Hundreds of thousands wait for help in Philippine storm evacuation centres.
|Authorities are eager to avoid a repeat of
recent deadly typhoon disasters [AFP]
The president of the Philippines has called for a “zero casualty” target, as tens of thousands of people are evacuated from the path of typhoon Mitag.
The country is trying to avoid a repeat of last year’s devastating typhoon Durian, which killed 1,200 people and left 120,000 homeless when it crashed through the same area.
The storm was gathering strength on Friday with forecasters expecting it to hit the central Bicol region of the country over the weekend.
They have also warned it could change its current direction and hit the capital, Manila.
As a precaution workers have been dismantling advertising boards placed along Manila‘s major roads.
Many such boards collapsed during last year’s storm, killing several people.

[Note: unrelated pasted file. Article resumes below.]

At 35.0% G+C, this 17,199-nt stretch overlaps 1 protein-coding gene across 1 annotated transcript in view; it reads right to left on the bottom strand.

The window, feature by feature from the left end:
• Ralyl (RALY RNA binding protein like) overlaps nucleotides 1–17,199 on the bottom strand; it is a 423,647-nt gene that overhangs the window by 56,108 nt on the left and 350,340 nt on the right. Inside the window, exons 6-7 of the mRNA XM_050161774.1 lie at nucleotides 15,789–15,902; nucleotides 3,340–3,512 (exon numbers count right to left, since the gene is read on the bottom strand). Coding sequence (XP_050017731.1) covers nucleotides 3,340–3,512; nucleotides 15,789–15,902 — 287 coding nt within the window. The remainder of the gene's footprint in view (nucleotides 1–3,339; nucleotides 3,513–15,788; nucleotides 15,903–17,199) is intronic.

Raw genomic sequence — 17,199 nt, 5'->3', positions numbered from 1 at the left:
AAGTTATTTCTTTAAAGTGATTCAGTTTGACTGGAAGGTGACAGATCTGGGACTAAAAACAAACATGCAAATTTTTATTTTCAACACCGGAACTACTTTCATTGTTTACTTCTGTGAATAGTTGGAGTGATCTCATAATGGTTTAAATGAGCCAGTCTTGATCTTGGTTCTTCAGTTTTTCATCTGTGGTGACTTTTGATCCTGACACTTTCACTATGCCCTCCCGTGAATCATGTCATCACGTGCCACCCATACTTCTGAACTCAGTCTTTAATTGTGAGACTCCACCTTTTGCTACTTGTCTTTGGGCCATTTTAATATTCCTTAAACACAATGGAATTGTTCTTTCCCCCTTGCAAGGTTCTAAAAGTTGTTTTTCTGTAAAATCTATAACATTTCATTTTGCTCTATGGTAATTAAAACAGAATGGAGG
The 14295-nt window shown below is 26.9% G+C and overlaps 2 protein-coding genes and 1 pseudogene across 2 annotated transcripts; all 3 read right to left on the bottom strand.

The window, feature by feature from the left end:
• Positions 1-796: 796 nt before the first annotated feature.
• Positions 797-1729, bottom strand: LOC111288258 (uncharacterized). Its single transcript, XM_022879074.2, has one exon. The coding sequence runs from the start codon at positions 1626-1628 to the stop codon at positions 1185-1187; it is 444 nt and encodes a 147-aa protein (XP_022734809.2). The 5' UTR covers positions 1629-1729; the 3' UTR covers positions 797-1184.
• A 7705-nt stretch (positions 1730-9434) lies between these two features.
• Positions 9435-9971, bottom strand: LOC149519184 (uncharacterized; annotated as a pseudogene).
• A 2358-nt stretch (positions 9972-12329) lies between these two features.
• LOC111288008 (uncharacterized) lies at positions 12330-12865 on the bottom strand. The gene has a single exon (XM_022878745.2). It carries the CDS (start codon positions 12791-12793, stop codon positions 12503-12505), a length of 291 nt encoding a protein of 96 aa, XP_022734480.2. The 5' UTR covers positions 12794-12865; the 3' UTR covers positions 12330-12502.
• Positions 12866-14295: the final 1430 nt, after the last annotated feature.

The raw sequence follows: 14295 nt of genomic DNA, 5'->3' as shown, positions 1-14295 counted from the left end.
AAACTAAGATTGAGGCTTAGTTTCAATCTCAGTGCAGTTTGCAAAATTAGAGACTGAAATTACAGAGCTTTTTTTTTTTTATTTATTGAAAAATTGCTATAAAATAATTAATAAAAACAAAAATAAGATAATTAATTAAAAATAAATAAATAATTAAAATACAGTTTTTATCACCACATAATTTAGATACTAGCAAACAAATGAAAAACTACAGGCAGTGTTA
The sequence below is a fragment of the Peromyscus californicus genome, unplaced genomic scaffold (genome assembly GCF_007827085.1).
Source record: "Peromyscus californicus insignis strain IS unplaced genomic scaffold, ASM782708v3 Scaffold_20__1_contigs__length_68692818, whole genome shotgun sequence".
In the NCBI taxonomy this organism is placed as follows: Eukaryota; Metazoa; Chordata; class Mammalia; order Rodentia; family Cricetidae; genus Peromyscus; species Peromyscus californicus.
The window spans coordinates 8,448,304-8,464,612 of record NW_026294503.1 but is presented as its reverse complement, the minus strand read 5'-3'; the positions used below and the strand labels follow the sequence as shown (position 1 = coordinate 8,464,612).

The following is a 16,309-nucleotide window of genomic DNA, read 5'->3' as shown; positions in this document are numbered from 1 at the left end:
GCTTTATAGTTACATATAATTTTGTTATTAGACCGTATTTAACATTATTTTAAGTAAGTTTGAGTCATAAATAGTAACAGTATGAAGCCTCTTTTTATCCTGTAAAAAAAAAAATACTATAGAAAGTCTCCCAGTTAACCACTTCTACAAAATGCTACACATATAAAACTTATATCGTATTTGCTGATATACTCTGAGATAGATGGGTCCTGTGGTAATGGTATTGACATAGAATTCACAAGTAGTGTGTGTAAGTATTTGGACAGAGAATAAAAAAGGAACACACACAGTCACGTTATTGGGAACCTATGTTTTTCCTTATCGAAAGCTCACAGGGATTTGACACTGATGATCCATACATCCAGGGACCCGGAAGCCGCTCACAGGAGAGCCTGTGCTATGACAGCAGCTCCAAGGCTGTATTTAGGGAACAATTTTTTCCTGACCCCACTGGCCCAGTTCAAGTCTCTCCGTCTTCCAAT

About 10,000 people living on the slopes of Mayon volcano in Bicol have already been evacuated.
|Coastal communities have used sacks
of rubbish to reinforce protective dikes [EPA]
Officials are worried that volcanic debris on the mountain’s slopes could be loosened by the storm and form deadly mudflows.
Glenn Rabonza, head of the country’s civil defence office, said coastal communities were also in danger, facing waves up to 10 metres whipped up by the typhoon.
In total officials say some 46,000 people have been moved to temporary shelters after the president, Gloria Macapagal Arroyo, ordered the pre-emptive evacuation of vulnerable areas.
Arroyo earlier cut short her attendance at a summit of South-East Asian leaders in Singapore to return home to coordinate the evacuation.
Vehicles including rubbish trucks, flatbed trucks and private vans have been commandeered by police to help move residents from areas considered at risk.
Schools and other buildings have been converted to temporary shelters with officials saying stockpiles of food and other essentials are on stand0by to last up to four days.
Mitag, packing gusts of up to 180kph, is expected to make landfall late on Saturday or early Sunday.